Christmas Bells

Christmas Bells
Christmas Bells - Blandfordia nobilis

Friday, June 07, 2013

A new Moth - for me

As soon as I saw this hairy little moth, with its hairy legs pointing forward like this, I knew I had found something "new" for me. I went in search of similar Moth images on Don Herbison-Evans's Moths site. This was the closest I could find. It eventually led me on something of taxonomic merry-go-round.

Calliteara pura
my photo.
   This is clearly a similar beastie -
even if its colours are a bit different from mine.
It is clearly wearing similar "socks" as my specimen (above).
Both these specimens (above and below)
also have a prominent raised patch of hairs
in the middle of the thorax.

Calliteara farenoides (as per Don Herbison-Evan's site)
That photo actually is credited to
Buck Richardson from Kuranda.

Lee Freeman took this photo of me holding this hairy moth.
Note the prominent antennae with strong brown fibres
protruding on one side only (forward).
("pectinate antennae")

There is clearly some confusion about the identity (or naming) of these moths.
Don Herbison-Evans refers to his specimens as (variously) as Calliteara farenoides and
Calliteara horsfieldii and even mentions a former name of Dasychira horsfieldii. He freely acknowledges these ambiguities.

I sought assistance from Len Willan, who in turn sought advice from Ted Edwards, from the CSIRO Australian National Insect Collection.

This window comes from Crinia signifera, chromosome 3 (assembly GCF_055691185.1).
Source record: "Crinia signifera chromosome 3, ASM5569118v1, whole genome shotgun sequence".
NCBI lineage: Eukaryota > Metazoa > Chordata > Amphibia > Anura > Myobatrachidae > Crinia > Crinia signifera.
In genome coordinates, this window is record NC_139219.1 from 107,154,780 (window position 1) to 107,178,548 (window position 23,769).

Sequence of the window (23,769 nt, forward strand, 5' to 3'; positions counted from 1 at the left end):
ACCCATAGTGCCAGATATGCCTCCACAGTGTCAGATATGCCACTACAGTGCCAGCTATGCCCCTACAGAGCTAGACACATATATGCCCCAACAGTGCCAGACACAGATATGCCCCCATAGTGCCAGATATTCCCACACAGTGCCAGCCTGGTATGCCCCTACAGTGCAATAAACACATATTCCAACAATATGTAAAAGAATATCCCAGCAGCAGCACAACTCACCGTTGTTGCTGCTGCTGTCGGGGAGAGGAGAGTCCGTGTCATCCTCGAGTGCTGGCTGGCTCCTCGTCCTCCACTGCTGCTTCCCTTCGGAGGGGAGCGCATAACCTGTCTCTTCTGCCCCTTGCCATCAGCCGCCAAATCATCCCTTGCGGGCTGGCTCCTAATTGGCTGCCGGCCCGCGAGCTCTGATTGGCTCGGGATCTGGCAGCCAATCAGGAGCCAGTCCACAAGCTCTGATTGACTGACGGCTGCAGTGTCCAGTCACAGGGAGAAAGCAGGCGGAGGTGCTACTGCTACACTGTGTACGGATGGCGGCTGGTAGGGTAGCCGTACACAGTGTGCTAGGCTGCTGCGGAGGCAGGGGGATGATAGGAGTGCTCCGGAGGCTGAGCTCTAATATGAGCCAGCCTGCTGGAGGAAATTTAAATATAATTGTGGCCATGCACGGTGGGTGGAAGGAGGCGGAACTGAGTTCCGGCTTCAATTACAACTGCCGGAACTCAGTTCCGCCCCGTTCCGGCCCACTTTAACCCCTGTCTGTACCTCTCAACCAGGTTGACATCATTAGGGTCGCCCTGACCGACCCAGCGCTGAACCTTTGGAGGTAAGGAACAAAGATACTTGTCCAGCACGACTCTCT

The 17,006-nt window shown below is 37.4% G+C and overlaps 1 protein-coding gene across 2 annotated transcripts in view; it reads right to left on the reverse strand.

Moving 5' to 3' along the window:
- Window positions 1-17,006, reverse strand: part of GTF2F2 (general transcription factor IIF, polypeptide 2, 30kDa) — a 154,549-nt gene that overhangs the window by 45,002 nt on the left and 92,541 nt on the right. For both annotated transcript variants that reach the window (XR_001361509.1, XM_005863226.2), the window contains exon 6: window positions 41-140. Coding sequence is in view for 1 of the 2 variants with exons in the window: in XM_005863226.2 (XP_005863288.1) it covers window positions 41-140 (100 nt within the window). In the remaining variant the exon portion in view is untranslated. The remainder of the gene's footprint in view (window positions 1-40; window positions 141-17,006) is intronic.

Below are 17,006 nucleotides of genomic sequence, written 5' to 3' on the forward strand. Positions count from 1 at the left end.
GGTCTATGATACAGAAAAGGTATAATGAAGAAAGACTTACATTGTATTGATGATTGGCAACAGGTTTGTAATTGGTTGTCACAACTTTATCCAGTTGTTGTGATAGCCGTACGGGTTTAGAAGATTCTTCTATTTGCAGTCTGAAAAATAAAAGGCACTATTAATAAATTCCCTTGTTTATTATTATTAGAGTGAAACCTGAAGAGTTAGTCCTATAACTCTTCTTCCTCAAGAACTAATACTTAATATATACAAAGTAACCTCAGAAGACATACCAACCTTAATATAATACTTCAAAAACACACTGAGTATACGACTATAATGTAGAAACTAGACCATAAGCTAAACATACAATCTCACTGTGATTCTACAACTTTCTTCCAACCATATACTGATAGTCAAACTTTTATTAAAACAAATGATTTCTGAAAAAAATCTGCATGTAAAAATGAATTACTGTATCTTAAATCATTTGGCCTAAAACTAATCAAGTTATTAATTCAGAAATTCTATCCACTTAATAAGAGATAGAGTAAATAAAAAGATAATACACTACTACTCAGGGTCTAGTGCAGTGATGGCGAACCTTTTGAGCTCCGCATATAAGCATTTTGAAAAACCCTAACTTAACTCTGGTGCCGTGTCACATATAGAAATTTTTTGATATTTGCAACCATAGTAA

• This is what is listed in the “Checklist” and labelled in ANIC as Calliteara pura.  There are problems with this name because Lucas’ description of C. farenoides fits the NQ species and not the SQ, NSW and Vic. species although he gave Healesville as the type locality.
    So judged on the holotype, as we must do, C. farenoides is a junior synonym of C. queenslandica and the name C. pura applies to the southern one. C. pura came from Brisbane where Lucas lived and this is more likely to be a correct locality and the description fits the southern one.  The type is absent from the SAMA but there is a specimen labelled by Lucas as “pura”.
    So this is Calliteara pura.
Rosslyn Beeby deserves a bouquet for the write-up of Ted's career and his AM award.

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